Over the last decade, almost no NHL team can say it has iced a legitimate Stanley Cup contender as regularly as the San Jose Sharks. Of the league’s other 29 member clubs, exactly one—the redoubtable Detroit Red Wings—can claim to have played as many postseason games as Silicon Valley’s favourite hockey team.
Yet, somehow, the Sharks have never advanced to the Stanley Cup Final. Year after year, the team has fallen short in the first or second or third round, and along the way it has understandably picked up the reputation of a playoff choker.
There’s always a tendency to exaggerate the most recent cut as the deepest, but it isn’t hyperbole to say that San Jose’s seven-game loss to Los Angeles, sealed by a 5-1 defeat Wednesday night, is the most painful of the bunch.
Todd McLellan, whose postgame press conference was streamed on CBC.ca, didn’t hesitate when asked if this was the low point for the San Jose franchise.
"Yep," he said. "Low point since I’ve been here…this is as low as it’s been for me, and for the players that have been together for the six years that I’ve been here. That’s an easy one to answer."
Logan Couture agreed with his coach: "Every year you lose is pretty low, but this one is the type of series that will rip your heart out. It hurts. It’s going to be a long summer thinking about this one and what we let slip away."
The sense of disbelief clearly evident in the postgame interviews the Sharks players gave was easily understandable, given the rarity of losing a series after posting a 3-0 lead.
Sportsnet’s Tyler Dellow argues persuasively that we will see this sort of collapse more frequently in coming years—and as it has now happened twice in the last five playoffs, it’s hard not to think that we are there already—but even so, this is a brutal blow.
As bad as this defeat was, though, it wouldn’t sting nearly as badly if not for San Jose’s repeated inability to push through to the final. Of the eight teams to experience at least 75 games of playoff action over the last decade, the Sharks are the only club not to at least put in one appearance in the final series:
|Team||Playoff Games||Stanley Cups||Stanley Cup Final Appearances|
|Detroit Red Wings||128||1||2|
|San Jose Sharks||113||0||0|
The modern NHL isn’t like the days of the Original Six; it’s possible for a team to consistently do smart things and be run in a competent fashion but still fall short of winning it all. In a 30-team league, it is perhaps a little unfair to boil a franchise’s efforts down to the binary answer to a single question: Did it win the Stanley Cup?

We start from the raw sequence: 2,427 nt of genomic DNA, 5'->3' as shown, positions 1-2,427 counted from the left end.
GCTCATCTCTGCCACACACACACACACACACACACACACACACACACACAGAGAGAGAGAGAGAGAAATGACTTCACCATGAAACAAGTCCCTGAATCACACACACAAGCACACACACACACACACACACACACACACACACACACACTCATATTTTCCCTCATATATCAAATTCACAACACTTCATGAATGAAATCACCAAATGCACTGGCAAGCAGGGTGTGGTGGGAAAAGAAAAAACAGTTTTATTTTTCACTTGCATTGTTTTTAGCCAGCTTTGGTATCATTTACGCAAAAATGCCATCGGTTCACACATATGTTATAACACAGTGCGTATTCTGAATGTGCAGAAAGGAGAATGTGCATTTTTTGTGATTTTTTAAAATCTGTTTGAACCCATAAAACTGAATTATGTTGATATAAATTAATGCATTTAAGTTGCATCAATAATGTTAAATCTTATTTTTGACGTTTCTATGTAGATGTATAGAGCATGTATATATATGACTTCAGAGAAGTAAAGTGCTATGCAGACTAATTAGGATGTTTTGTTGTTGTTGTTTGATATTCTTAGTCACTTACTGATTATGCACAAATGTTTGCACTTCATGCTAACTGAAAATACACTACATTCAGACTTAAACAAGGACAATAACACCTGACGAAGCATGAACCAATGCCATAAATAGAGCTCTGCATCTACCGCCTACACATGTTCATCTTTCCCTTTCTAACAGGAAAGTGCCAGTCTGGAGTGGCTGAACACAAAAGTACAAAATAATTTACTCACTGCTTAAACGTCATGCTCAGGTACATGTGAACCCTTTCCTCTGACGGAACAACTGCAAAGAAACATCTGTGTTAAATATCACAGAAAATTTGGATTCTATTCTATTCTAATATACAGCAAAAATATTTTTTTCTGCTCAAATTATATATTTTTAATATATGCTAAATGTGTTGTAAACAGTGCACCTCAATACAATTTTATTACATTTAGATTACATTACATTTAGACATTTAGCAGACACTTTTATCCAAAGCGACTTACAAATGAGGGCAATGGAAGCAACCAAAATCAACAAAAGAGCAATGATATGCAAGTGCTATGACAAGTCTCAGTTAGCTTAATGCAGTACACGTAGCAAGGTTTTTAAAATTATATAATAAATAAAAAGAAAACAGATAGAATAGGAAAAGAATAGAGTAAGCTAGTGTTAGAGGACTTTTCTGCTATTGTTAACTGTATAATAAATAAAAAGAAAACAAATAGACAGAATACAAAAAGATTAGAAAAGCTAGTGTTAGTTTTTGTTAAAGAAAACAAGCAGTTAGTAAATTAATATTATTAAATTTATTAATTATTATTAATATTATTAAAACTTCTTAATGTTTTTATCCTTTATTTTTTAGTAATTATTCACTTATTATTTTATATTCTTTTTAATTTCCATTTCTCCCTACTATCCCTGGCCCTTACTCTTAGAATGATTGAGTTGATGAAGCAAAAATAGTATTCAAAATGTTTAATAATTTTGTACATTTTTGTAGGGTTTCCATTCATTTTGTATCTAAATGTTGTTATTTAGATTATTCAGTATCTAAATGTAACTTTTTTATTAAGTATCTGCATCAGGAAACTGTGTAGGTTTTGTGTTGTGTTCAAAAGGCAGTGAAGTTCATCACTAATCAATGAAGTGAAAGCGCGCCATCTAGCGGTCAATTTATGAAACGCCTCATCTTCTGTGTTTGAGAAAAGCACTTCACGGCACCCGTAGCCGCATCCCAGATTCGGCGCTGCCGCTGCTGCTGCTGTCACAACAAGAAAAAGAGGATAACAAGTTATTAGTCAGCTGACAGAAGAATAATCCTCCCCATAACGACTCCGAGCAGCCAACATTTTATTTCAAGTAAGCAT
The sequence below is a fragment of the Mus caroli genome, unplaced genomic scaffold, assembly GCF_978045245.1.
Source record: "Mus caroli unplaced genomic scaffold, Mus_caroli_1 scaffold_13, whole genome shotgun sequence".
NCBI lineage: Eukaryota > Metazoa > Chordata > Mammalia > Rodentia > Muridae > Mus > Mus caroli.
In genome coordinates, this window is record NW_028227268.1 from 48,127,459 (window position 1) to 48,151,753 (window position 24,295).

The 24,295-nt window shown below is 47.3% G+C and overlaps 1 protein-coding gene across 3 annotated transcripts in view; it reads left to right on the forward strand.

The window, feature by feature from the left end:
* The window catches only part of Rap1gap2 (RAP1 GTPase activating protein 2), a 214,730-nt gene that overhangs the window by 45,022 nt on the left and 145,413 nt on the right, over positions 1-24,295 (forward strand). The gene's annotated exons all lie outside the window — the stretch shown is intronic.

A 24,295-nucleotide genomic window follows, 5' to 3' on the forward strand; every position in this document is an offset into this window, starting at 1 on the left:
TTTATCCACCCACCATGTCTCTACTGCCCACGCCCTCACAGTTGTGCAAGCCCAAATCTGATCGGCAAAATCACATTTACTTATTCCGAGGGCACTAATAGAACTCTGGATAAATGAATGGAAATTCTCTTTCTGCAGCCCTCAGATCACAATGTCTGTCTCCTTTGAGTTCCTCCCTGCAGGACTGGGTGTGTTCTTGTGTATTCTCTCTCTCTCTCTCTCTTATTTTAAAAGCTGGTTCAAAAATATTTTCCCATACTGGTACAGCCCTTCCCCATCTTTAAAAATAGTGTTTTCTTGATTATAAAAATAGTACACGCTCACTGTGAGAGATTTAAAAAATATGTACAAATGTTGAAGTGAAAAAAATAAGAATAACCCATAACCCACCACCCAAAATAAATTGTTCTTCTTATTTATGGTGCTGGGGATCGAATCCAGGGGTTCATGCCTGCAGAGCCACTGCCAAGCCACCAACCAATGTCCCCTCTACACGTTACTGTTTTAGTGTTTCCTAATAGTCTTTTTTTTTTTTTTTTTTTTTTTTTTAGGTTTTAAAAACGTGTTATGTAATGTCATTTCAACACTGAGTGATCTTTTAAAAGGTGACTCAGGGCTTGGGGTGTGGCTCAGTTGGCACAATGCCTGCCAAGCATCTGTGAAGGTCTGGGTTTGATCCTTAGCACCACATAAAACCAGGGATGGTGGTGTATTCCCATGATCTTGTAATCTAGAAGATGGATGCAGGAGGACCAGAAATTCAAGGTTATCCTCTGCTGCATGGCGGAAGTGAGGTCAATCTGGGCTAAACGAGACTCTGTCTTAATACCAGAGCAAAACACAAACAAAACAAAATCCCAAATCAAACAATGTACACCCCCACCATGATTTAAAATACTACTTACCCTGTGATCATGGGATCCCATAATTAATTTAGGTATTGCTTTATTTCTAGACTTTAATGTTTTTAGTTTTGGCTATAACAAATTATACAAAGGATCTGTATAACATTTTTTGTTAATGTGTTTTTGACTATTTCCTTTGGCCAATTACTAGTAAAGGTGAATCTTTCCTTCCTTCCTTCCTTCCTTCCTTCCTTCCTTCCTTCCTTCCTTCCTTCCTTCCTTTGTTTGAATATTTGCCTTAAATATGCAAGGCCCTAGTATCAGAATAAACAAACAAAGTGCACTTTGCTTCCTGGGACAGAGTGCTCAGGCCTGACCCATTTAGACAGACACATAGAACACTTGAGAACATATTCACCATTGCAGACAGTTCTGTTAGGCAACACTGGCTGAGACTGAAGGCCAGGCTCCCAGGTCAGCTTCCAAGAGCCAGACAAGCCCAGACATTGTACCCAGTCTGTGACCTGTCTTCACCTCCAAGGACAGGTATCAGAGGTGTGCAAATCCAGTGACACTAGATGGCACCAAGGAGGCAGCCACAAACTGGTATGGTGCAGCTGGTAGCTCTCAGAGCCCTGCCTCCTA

On the other hand, on the hockey operations side, these teams are not constructed to be pretty good year in and year out; they are built to win the Cup, and on some level, the only way to judge success or failure is to go back to that one yes-or-no question.
That’s the trouble for the Sharks. Blessed with success and cursed by failure at the same time, the team’s ownership and management must somehow determine what changes need to be made while at the same time not jettisoning the parts of the club that have helped it run up those 100-plus postseason games.
McLellan’s future is bound to be hotly debated in the coming weeks. He brought a championship pedigree to the organization when he joined it, having won the Calder Cup as an AHL head coach in 2003 and been an assistant to Mike Babcock in Detroit for the Red Wings’ 2008 Cup win, but he’s never been able to guide the Sharks past the third round.
"I’m in charge," McLellan said Wednesday night. "I’m responsible for the group that performs on the ice." It was a statement that had the same ring to it as Captain Needa’s last line in The Empire Strikes Back.
There’s also a great potential for change at key sections of the roster.
The defence wasn’t nearly good enough, particularly after Marc-Edouard Vlasic went down to injury. Dan Boyle, who has a cap hit of $6.67 million—the highest among Sharks defencemen (Vlasic, with a hit of $4.25 million, is second)—may well be gone. San Jose is also committed to goaltender Antti Niemi for only one more season.
Up front, there are fewer options, and core pieces like Joe Thornton and Patrick Marleau have multiyear deals and no-move clauses. Martin Havlat was mentioned as a potential buyout candidate last year so frequently that NHL.com actually ran a wire story from The Canadian Press explaining that he couldn’t be bought out when he underwent offseason surgery—he’ll be a candidate for that kind of treatment this summer, too.
But the details of the offseason can be determined in the coming days and weeks. For now, this series is simply the culmination of years of playoff disaster, a debacle that will become shorthand for the franchise’s postseason impotence. As Couture said, it’s going to be a long summer for San Jose.